SEC conventional wisdom starts its 2014 season 0 for 3

Well, OBC, at least it can't get a whole lot worse. (USATSI)
Well, OBC, at least it can't get a whole lot worse. (USATSI)

At SEC media days, Nick Saban finished his podium remarks by jabbing at the assembled media's track record when it came to predicting the league's season, and with good reason: Of the media's 22 attempts at picking the SEC champion in the preseason, 18 had ended in failure.

And on the opening night of the SEC's 2014 college football season, it didn't look like the media days' conference-prognosticating abilities were any better this offseason. Saban's league favorites at Alabama have yet to play, of course, but the conventional wisdom forged over the summer was made to look silly for each of the first three SEC teams to take the field Thursday night.

Let's take those pieces of conventional wisdom one at a time, shall we?

1. Texas A&M is no longer a factor in the SEC West. The Aggies were picked to finish fifth by the experts here at, tied for fifth in the preseason magazine consensus, and sixth at SEC media days. A&M appeared in both the AP's and the coaches preseason Top 25, but even there, they were placed behind Ole Miss in both polls and widely derided as undeserving of even that level of respect. 

Expect that to all change in a big, big hurry. The Aggies didn't just go into Williams-Brice Stadium and snap South Carolina's 16-game home winning streak; they annihilated the Gamecocks, start to finish, looking far more like the 2012 Aggies that rode spectacular quarterback play and a dynamic, big-play defense to an 11-2 record than the 2013 version that sputtered (for a given definition of "sputtered") to four losses.

A&M may -- may -- still be a couple of defensive backs shy of actual West contention. But sixth place suddenly seems far more laughable than a trip to Atlanta.

2. South Carolina is the SEC East favorite. Though Georgia had its support, the Gamecocks were easily the consensus choice to represent the division in Atlanta, thanks to a bruising run game, a years-developing solid defensive reputation, and getting the Bulldogs in Athens. With Steve Spurrier's team favored Thursday by more than 10 points, the Aggies weren't supposed to be much more than a speedbump on their way to the Georgia Dome.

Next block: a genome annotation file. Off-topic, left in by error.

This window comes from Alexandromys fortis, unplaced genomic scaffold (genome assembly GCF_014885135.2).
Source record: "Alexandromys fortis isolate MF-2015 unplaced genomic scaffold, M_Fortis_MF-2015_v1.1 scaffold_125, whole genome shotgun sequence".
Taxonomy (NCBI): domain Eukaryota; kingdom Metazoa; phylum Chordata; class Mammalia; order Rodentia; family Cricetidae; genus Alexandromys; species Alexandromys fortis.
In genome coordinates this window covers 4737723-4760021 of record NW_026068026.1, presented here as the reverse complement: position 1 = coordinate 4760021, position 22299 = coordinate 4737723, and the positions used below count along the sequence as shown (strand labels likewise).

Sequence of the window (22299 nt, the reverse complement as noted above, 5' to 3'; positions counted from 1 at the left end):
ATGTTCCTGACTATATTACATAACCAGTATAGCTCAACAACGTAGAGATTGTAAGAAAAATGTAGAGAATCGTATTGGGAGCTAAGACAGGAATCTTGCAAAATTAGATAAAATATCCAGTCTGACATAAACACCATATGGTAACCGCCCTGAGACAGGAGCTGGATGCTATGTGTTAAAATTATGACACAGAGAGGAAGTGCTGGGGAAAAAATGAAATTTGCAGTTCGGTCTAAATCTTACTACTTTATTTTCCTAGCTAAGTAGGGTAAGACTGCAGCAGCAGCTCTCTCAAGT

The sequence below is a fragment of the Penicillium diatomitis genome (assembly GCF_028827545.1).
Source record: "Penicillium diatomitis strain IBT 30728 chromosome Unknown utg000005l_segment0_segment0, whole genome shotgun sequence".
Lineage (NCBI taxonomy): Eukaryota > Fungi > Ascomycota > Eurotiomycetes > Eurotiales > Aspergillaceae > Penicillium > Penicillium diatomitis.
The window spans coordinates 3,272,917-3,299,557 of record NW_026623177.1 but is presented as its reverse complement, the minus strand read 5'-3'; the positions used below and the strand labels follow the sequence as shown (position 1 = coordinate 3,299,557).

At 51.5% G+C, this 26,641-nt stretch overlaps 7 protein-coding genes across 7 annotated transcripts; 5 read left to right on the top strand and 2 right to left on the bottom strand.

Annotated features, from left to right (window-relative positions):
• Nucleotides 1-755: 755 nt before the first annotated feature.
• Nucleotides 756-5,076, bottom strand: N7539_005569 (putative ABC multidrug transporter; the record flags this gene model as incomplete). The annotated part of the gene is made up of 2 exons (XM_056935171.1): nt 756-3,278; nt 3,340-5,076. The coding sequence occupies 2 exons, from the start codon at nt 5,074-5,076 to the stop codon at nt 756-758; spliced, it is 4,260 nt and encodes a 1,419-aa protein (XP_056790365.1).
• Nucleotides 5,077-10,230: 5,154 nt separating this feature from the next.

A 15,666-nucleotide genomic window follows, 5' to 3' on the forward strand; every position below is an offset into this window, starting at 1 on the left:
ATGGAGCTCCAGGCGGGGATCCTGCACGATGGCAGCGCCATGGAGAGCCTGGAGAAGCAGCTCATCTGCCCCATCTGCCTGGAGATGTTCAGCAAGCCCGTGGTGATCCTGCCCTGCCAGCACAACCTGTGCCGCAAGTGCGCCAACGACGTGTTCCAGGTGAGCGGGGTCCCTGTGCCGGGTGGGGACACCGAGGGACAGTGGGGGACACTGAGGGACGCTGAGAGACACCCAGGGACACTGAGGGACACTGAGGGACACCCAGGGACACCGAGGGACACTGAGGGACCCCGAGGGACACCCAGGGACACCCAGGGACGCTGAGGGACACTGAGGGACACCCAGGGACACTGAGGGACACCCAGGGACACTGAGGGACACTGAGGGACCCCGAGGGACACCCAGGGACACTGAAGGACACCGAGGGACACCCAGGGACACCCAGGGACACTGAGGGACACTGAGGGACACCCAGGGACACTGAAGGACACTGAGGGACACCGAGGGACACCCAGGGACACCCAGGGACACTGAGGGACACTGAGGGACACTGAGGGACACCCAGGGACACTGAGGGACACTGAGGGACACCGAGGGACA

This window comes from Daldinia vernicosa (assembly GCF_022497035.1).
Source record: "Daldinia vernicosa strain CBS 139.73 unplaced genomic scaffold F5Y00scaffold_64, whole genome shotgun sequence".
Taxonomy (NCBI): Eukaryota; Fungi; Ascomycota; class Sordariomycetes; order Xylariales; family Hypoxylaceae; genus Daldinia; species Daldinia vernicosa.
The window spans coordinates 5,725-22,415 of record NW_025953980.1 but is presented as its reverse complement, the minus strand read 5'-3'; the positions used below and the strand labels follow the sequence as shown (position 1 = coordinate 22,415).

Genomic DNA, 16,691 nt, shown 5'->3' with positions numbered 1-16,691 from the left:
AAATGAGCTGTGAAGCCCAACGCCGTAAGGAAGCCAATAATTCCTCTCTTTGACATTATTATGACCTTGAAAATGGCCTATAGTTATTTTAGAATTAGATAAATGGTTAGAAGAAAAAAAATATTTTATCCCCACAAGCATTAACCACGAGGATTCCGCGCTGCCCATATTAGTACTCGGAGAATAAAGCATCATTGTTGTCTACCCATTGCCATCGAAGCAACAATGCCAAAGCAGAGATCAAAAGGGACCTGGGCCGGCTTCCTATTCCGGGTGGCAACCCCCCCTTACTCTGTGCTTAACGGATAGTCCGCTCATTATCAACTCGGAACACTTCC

Now? Not only are the Gamecocks one loss to Georgia away from being essentially eliminated in the division race, but it's hard to imagine the team on display Thursday night -- at home! -- surviving seven more SEC games without another loss or two even if it does bounce back vs. UGA. The young, talented secondary looked far more the former than the latter, for now. The impact-light, Clowney-less defensive line missed Kelcy Quarles and Chaz Sutton, too. And most worrisome, between Mike Davis' rib injury, the early deficit and a surprisingly inconsistent push from what many believe to be the SEC's best offensive line, the run game accomplished next to nothing -- 16 carries for the Gamecock tailback netted just 61 yards (3.8 per carry), without a touchdown, against a defense that ranked dead last in SEC rush defense last season.

Give a metric ton of credit to A&M; the Gamecocks simply aren't as bad as they were made to look Thursday, and if they beat the Bulldogs, they'll still be able to say they have as good a shot at the East title as anyone. But SEC East favorites? Not any more. Not even close.

3. Ole Miss has a chance to crack the West top three. Few preseason projections had anyone other than Alabama, Auburn and LSU in some order atop the SEC West. But when the occasional limb-rider wanted to slide someone else into one of those top three spots, one of the Mississippi schools was basically always the "dark horse" choice, and the Rebels were that choice more often than not. (Our own Jeremy Fowler took Ole Miss for third over LSU, for instance.) Even those expecting a Tide-Tigers-Tigers finish frequently acknowlegded that the Rebels were dangerously talented, and a real threat to upset the top-three apple cart.

To judge by the final score, the Rebels looked every bit that part against Boise State, thumping the Mountain West favorites 35-13. But that final score doesn't tell you how staggeringly sloppy the Ole Miss offense was through 45 minutes, that through those three quarters it had as many false starts (seven!) as points, that Bo Wallace three interceptions stick out far more clearly in the memory than his three touchdowns, that while largely excellent the Rebel defense also had moments of lost discipline that could have put in a real hole had Boise not been every bit as committed to self-destruction. (Grant Hedrick finished with four interceptions himself.) Playing against a defense without a single 2013 first-team All-Mountain West defender, the Rebels entered the fourth quarter having scored 7 points and averaging less than 5 yards a play. 

Yes, the fourth quarter was amazing ... 

... but you'll notice that 2009 team -- ranked No. 8 to start the year -- finished the season at No. 20. That would be a decent finish for this team, and Boise is a far better team than that Memphis squad.

But Boise isn't nearly the caliber of a team like the Tide, or the West's pair of Tigers, either. If Wallace doesn't settle down, if the Rebel offensive line doesn't perform dramatically better (especially in the run game), if Hugh Freeze can't get the ball to LaQuon Treadwell and his other playmakers more consistently, fourth will remain very much the ceiling.

So consider yourself warned, Alabama. We're one day into the season, and we media's predictions are already looking more wobbly than ever.

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